Perhaps the most fraught of all family relations: mother and daughter. Sometimes the daughter must be the mother's mother. And nurse, and most ardent fan – this is Norah's fate in Anne Enright's intoxicating new novel, "Actress". Norah takes us through her mother's career on stage and in films. A short-lived career, for "in those days, when a woman hit 30, she went home and shut the door". After experimental plays, Katherine O'Dell hits a low point as Ireland's favourite granny in a commercial for butter. Katherine resorts to alcohol and bouts of violence, and Norah picks up the pieces. In spite of all this, and of having to share her mother with a crowd, there is still love. And beyond the family drama, Enright brilliantly evokes the intellectual and political worlds of Ireland in the 20th century.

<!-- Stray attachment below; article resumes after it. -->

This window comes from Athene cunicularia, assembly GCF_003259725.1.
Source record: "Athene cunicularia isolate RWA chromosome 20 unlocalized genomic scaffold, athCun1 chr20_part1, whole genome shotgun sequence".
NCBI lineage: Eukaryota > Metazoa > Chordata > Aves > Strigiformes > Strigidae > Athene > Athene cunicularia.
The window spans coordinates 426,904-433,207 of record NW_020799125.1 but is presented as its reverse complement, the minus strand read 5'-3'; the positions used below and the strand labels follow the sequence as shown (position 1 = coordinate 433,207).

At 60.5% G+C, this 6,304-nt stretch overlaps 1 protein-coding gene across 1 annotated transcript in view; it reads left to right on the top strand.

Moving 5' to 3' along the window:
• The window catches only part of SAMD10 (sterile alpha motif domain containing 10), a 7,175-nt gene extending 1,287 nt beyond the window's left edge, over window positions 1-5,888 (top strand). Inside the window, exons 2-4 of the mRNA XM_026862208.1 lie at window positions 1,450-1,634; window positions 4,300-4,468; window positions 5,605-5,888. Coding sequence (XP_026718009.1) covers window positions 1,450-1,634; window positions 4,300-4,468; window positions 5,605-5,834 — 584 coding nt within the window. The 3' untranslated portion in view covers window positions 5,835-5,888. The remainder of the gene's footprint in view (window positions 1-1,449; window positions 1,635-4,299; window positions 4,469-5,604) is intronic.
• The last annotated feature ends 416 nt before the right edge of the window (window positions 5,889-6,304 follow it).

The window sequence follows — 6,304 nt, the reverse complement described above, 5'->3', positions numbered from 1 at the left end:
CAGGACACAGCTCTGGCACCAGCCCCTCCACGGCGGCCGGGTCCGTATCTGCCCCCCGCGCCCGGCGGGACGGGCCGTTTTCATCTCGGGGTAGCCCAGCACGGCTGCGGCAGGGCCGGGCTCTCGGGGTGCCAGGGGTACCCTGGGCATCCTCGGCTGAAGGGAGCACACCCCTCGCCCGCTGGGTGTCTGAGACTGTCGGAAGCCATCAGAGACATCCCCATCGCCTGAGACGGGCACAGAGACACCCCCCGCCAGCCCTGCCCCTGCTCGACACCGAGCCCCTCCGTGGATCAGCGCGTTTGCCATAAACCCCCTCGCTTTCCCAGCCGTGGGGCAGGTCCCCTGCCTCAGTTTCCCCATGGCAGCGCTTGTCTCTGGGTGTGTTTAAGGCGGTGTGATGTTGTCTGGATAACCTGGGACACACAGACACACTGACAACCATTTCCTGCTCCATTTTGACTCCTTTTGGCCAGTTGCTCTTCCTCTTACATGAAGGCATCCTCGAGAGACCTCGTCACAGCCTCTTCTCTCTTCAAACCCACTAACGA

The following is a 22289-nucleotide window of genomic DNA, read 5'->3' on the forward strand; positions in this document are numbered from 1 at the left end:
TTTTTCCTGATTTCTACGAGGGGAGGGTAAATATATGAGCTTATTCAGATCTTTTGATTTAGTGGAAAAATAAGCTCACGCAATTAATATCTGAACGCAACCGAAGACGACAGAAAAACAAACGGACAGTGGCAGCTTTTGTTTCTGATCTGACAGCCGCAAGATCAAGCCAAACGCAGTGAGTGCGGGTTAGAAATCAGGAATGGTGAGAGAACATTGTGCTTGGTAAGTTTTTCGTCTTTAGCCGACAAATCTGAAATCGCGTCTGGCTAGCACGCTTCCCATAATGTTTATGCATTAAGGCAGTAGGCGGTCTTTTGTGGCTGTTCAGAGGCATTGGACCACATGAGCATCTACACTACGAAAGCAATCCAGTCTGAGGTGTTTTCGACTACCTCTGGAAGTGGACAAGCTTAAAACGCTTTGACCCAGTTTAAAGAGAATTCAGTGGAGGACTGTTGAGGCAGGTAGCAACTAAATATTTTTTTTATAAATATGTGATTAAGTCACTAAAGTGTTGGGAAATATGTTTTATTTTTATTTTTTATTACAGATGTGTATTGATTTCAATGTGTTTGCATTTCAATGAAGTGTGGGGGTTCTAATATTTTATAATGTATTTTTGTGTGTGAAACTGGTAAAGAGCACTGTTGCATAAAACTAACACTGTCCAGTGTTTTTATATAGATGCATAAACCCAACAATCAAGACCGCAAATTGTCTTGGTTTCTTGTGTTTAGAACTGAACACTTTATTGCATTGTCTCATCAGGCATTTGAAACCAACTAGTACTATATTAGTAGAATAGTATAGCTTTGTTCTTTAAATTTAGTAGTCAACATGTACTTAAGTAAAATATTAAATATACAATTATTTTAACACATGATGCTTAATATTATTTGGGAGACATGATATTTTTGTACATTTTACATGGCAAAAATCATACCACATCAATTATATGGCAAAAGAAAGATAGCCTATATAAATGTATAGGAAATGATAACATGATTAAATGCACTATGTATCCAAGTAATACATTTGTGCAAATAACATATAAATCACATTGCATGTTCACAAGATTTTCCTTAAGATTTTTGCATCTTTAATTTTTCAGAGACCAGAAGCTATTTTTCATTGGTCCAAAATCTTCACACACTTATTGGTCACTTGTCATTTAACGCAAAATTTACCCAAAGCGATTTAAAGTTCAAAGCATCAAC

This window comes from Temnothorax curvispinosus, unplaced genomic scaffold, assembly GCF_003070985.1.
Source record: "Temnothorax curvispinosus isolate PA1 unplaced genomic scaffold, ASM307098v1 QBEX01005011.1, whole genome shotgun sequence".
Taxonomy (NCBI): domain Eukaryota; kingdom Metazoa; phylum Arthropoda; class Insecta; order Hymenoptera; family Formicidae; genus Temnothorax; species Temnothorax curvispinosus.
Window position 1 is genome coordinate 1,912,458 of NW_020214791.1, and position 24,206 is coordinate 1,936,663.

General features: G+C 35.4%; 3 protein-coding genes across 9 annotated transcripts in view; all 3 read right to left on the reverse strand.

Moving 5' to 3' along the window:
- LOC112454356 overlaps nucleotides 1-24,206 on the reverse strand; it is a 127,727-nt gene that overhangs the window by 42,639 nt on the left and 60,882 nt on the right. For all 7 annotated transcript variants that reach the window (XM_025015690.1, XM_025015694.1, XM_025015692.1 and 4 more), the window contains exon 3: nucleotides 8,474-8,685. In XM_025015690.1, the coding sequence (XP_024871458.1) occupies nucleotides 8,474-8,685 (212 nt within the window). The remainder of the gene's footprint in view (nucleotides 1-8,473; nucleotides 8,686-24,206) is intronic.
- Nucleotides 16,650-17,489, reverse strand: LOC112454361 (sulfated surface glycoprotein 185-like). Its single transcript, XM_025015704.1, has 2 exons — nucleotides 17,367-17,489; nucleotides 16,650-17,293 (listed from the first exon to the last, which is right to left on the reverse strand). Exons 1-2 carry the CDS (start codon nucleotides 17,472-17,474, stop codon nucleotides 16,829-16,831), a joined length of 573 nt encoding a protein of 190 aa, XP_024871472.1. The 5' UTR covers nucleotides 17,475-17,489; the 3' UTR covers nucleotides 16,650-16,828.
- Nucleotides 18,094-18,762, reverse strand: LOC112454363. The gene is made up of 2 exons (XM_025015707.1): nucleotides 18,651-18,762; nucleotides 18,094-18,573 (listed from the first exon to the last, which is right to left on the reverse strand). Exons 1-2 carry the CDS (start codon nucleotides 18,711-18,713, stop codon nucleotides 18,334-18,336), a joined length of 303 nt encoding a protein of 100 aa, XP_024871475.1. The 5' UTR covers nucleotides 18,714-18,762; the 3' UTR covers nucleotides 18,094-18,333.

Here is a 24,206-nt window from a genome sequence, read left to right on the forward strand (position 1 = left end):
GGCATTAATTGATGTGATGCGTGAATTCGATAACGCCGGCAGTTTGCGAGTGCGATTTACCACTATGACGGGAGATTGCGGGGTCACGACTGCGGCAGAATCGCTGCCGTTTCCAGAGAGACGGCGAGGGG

Participants are requested to read parts of the text at home as preparation for the discussion in class. (Reading the first two short chapters for the first evening would be useful.)